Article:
“I’m going to do my job—whatever it takes with the team,” Los Angeles Clippers coach Doc Rivers said during his pregame press conference ahead of an emotionally charged Game 5.
Rivers admitted he was unsure who exactly to go to on matters above him because he did not fully understand who was in charge of the team, but the coach was adamant that he would still do his job.
On Tuesday, Rivers did just that and guided his team to a vital 113-103 victory at Staples Center to take a 3-2 series lead against the Golden State Warriors.
The Clippers fought through distractions, uncertainty and incredible adversity to claim the immensely important victory. For the Clippers, the lead up to Game 5 had been anything but typical.
Following a devastating loss in Game 4 on Sunday, Rivers gave his players the day off on Monday. During his pregame press conference, the Clippers’ coach admitted that he had told his guys to take the day off for non-basketball reasons, as the fallout from a recording that allegedly featured Clippers owner making racially insensitive remarks had reached a fever pitch.
Then, on Tuesday, NBA Commissioner Adam Silver held a press conference and made a bold announcement: Sterling would be banned from the NBA and Clippers organization for life. Silver reacted with the harshest punishment available to him, and the commissioner would actively encourage a sale of the Clippers sooner rather than later.
Around the time Silver was making his announcement, Rivers was hosting his team at its practice facility for their routine morning shootaround. However, this was not a routine shootaround, as the players were shielded from the media and would not take part in their regular media availability.
As the game approached, the two coaches sat down with reporters and answered questions. The entire half hour of conversation involving the two coaches and reporters revolved around the commissioner’s decision and the fallout from the audio tapes.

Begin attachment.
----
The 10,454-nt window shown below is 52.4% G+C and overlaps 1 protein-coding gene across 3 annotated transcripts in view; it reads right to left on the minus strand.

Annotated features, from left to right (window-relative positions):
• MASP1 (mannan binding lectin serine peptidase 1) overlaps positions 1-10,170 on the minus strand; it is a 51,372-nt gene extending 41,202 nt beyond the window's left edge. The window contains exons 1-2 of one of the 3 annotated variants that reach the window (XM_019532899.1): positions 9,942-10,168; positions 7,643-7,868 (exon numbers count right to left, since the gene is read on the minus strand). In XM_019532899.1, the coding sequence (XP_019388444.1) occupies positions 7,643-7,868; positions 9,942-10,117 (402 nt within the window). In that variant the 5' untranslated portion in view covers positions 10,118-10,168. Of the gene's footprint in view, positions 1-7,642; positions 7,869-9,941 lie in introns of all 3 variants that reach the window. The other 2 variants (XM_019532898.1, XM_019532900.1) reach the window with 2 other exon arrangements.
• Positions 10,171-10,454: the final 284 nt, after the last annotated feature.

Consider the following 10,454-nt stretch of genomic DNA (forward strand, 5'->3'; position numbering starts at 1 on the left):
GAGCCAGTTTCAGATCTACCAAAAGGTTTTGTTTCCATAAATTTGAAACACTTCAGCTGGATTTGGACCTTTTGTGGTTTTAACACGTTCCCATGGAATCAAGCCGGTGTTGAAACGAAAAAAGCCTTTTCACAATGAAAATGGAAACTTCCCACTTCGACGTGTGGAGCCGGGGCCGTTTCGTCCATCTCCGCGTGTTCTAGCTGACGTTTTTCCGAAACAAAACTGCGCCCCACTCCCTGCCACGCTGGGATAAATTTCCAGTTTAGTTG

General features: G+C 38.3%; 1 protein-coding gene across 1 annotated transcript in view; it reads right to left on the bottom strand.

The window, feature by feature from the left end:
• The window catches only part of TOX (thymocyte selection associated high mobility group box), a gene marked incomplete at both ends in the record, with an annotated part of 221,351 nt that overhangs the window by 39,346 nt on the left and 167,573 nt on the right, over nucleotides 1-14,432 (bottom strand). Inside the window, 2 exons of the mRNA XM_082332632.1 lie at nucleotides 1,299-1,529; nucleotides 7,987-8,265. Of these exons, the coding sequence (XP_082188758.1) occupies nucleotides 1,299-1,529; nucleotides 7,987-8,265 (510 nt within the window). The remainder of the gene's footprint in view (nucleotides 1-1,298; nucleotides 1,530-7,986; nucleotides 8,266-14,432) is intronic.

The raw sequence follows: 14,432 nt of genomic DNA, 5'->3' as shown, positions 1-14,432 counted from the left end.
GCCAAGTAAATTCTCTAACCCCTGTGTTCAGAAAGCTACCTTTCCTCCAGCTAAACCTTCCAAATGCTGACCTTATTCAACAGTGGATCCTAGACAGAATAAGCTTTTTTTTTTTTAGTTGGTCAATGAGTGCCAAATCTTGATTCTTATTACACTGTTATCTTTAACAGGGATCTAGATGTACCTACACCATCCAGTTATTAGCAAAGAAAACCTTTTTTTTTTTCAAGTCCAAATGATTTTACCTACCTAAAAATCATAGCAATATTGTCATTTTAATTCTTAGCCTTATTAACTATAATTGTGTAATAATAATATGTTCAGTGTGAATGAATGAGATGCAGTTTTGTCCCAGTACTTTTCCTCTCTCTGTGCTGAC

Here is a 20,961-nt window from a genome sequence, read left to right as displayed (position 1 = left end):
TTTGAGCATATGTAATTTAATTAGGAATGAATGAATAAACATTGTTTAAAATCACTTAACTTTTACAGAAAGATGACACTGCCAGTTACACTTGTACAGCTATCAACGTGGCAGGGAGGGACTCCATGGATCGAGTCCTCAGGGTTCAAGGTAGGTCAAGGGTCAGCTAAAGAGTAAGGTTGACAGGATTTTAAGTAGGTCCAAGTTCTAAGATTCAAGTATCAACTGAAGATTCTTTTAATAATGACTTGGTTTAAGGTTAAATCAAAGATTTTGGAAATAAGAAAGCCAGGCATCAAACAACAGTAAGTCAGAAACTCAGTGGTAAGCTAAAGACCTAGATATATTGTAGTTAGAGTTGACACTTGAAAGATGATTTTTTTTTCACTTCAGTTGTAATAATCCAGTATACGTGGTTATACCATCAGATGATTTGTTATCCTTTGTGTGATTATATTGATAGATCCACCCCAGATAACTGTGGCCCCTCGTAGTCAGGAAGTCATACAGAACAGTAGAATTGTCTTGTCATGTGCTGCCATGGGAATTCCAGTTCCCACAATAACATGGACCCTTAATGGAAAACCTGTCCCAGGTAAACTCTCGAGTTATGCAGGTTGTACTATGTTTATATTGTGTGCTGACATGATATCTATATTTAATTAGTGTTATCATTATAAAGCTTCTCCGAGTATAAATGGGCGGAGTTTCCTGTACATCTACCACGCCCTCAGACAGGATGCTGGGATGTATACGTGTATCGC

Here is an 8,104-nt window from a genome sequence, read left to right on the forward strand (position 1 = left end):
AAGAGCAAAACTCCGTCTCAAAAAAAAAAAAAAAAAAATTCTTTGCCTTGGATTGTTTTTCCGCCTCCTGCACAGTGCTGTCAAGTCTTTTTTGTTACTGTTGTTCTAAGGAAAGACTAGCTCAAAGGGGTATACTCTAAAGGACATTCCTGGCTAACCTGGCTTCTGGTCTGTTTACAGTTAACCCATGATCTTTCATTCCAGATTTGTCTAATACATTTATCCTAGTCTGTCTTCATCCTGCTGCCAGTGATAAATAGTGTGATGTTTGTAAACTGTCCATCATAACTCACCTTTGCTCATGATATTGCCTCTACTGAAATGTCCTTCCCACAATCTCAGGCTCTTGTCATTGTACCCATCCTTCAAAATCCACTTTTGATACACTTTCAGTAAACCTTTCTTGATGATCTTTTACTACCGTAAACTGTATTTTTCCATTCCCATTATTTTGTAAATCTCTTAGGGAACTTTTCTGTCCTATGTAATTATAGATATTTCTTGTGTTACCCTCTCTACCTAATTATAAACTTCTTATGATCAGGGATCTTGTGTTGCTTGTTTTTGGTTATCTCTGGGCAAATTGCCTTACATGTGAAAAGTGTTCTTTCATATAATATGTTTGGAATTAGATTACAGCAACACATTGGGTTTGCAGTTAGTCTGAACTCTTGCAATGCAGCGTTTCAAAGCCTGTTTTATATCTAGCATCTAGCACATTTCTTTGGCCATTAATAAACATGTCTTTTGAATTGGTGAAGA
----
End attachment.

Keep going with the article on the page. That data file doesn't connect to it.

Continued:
Seemingly, everyone forgot the importance of Game 5 in a seven-game series. With a serie tied at 2-2, the pivotal game would decide if the Warriors could close the series on their home floor or the Clippers would have the opportunity to win the series on their home court.
Breaking routine again, the media was not allowed to enter either locker room prior to the game. Although the coaches were willing to momentarily take their minds off the immensely important game at hand, the players would be protected. Still, the emotion of the occasion was too much to ignore.
"One of the most emotional things I think I've been a part of," Clippers point guard Chris Paul described the feeling of taking the court on Tuesday. "It was amazing running out there for warm ups to see all the people lined up, to see our fans."
It was not just the players and the coaches that were having an emotional day at the office. The Clippers’ employees all wore black as a sign of unity and turned up to an arena void of sponsors. In the wake of the comments, the majority of corporate sponsors dropped out and did not want to be associated with the voice on the audio tape.
Entering the arena, signage and electronic advertising boards were either blank or replaced with “We Are One,” which had quickly become a rallying cry for the Clippers team. Even the media credentials featured a black line where Chumash Casino once proudly listed its name on the press pass.
Although the entire crowd did not turn up wearing all black, the home fans took to the motto and spirit of unity. When the Clippers’ Spirit dancers took the floor wearing all black, the audience stood and applauded warmly. During the fourth quarter, the public announcer led the crowd in chants of “We Are One” that raised decibel levels beyond anything previously experienced by Clipper Nation this season--possibly ever.
“This was such an emotional game,” Rivers said afterward. In the days leading up to the pivotal game, the coach pleaded with fans to come out and support the team. “That was as good as I’ve ever seen (the fans).”
In the box score, DeAndre Jordan was the star of the game, as the Clippers’ big man finished with 25 points, 18 rebounds and four blocks. However, Tuesday’s game was not about isolating and identifying individuals.
The Clippers, as a team, overcame extreme adversity and off-court distractions to win a crucial game. Talking about his players as a whole, Rivers added, “I thought they were great. I was really proud of them.”